• Abortion does not raise risk of depression
Depression and unwanted first pregnancy: longitudinal cohort study
Department of Psychology, Arizona State University
Claims that terminating an unwanted first pregnancy raises the risk of depression is called into question in a study published online by the BMJ.
In fact, the authors suggest that abortion may be linked to a lower risk of depression through beneficial effects on education, income, and family size. The study involved 1,247 US women who aborted or delivered an unwanted first pregnancy between 1970 and 1992.
The women were interviewed over several years to examine the relation between pregnancy outcome and later depression.
Terminating compared with delivering an unwanted first pregnancy was not directly related to risk of depression. Instead, women who delivered before 1980 had a significantly higher risk of depression than all other groups. The abortion group also had a significantly higher mean education and income and lower total family size, all of which were associated with a lower risk of depression.
These results cannot be explained by underreporting of abortion, say the authors, because findings did not vary in groups known to vary in underreporting. Furthermore, women with higher depression scores were more willing to provide confidential abortion card information. Despite some study limitations, they conclude that there is no credible evidence that choosing to terminate an unwanted first pregnancy puts women at higher risk of subsequent depression.
They suggest that if the goal is to reduce women’s risk for depression, research should focus on how to prevent and ameliorate the effect of unwanted childbearing, particularly for younger women.
Professor Nancy Russo, Department of Psychology, Arizona State University, AZ, USA Email: firstname.lastname@example.org
• Denial of access to abortion services
• Psychological problems
Anti-choice organisations claim that abortion causes women to suffer severe psychological effects which they call “Post-Abortion Syndrome” (PAS). They liken PAS to post traumatic stress disorder, a real syndrome sometimes experienced by people who have suffered a terrible trauma. However, research in the UK and the USA shows that there is no evidence of such a mental illness. To describe the possible emotional problems that women may experience after an abortion in this way is a distortion of the facts.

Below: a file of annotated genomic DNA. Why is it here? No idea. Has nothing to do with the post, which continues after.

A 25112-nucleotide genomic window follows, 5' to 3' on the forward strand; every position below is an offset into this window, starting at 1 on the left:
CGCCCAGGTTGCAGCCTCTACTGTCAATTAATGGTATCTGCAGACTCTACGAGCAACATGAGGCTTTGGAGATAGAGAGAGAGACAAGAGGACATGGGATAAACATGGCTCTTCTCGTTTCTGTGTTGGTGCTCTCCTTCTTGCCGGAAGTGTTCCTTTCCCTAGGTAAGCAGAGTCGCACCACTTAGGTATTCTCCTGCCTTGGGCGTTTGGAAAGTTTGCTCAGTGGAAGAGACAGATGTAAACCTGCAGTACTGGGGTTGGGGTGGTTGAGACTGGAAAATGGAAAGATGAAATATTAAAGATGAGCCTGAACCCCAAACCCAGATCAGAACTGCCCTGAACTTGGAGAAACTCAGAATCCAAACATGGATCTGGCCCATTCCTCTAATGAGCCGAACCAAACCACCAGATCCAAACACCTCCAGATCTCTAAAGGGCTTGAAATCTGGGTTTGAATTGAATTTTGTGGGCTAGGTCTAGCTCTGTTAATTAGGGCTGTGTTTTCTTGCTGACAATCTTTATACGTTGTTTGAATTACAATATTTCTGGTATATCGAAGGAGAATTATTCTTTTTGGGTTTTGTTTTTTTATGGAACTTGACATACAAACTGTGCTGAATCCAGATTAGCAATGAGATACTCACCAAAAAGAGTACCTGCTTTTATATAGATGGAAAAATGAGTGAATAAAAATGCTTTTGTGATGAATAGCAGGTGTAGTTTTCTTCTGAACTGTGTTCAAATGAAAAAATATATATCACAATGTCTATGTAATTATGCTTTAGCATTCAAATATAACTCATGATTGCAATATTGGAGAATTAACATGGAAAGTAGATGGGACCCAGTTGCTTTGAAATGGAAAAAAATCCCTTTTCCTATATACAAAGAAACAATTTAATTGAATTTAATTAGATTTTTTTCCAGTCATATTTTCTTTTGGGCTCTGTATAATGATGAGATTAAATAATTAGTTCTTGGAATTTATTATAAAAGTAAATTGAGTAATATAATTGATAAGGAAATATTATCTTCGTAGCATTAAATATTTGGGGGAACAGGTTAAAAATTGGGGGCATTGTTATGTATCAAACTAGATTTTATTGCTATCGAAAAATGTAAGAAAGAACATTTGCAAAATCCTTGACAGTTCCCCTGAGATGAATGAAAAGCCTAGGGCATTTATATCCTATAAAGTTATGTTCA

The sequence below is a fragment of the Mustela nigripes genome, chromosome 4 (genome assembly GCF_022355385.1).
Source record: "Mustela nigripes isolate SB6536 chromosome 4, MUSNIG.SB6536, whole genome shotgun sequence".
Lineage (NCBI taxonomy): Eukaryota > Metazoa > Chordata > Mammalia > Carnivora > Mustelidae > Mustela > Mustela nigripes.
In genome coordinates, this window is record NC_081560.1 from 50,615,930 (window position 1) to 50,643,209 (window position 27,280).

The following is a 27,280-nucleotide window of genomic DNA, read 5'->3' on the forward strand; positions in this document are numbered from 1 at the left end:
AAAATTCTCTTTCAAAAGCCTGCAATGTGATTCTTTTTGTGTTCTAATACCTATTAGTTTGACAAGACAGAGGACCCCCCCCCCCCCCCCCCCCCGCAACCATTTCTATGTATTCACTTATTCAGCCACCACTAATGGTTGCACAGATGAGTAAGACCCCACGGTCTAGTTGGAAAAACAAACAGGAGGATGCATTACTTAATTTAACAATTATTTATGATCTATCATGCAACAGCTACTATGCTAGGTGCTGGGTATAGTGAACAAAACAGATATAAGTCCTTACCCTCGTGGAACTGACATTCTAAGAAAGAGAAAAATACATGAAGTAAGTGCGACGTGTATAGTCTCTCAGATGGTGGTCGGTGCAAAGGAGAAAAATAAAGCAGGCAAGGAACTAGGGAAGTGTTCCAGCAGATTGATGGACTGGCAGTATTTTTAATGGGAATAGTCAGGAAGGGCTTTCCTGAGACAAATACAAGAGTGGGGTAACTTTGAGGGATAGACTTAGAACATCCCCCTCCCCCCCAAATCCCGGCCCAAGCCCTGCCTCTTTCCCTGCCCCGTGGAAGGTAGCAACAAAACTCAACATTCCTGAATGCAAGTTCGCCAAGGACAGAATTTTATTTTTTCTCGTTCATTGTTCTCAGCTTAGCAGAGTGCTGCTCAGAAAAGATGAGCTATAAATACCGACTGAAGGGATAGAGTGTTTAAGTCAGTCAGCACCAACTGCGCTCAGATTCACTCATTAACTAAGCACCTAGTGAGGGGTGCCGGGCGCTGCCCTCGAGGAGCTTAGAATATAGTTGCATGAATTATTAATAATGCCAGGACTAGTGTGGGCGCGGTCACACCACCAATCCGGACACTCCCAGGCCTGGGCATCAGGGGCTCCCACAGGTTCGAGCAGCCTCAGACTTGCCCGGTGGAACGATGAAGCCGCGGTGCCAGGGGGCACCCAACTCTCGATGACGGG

Very few women suffer prolonged emotional distress following an abortion. However, distress may be triggered if the circumstances surrounding the abortion were especially stressful, e.g. if it had been illegal and was frightening/degrading; if secrecy had been essential due to family/cultural/religious disapproval; if the woman had been unsure about her decision to have an abortion or if she had wanted to continue the pregnancy, but, for medical reasons, had had to have an abortion.
Only a small minority of women experience any long term, adverse psychological after-effects following an abortion. … [Risk factors are ambivalence before the abortion, lack of a supportive partner, a psychiatric history or membership of a cultural group that considers abortion wrong.] … Early distress, although common, is usually a continuation of symptoms present before abortion.
• Physical complications
There is no link between abortion and infertility, miscarriage and stillbirth.
The largest study looking at a possible link between abortion and breast cancer followed 1.5 million women in Denmark. It found that women who had abortions had no greater risk of breast cancer than those who had not. Research showing a link between breast cancer and abortion has been discredited. A collaborative analysis of data from 53 studies reported in the Lancet stated that “worldwide epidemiological evidence indicates that pregnancies ending as either spontaneous or induced abortions do not have adverse effects on women’s subsequent risk of developing breast cancer.”
• General After-Effects of Abortion